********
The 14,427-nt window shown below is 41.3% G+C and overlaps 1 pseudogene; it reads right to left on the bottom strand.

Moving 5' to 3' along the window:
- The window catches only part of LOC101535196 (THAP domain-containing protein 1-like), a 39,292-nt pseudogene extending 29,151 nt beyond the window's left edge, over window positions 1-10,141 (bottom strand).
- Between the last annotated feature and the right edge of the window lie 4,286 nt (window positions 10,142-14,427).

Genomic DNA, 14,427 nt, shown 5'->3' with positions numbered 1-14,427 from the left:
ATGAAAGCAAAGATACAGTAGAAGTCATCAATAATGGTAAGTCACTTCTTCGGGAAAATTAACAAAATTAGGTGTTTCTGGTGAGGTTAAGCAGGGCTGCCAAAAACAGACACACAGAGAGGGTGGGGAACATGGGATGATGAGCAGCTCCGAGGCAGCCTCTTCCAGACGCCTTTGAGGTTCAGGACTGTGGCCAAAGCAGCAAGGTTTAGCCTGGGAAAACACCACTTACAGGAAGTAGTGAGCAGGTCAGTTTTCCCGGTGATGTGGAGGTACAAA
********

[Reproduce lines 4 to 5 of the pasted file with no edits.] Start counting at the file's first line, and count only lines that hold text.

- Between the last annotated feature and the right edge of the window lie 4,286 nt (window positions 10,142-14,427).

Genomic DNA, 14,427 nt, shown 5'->3' with positions numbered 1-14,427 from the left: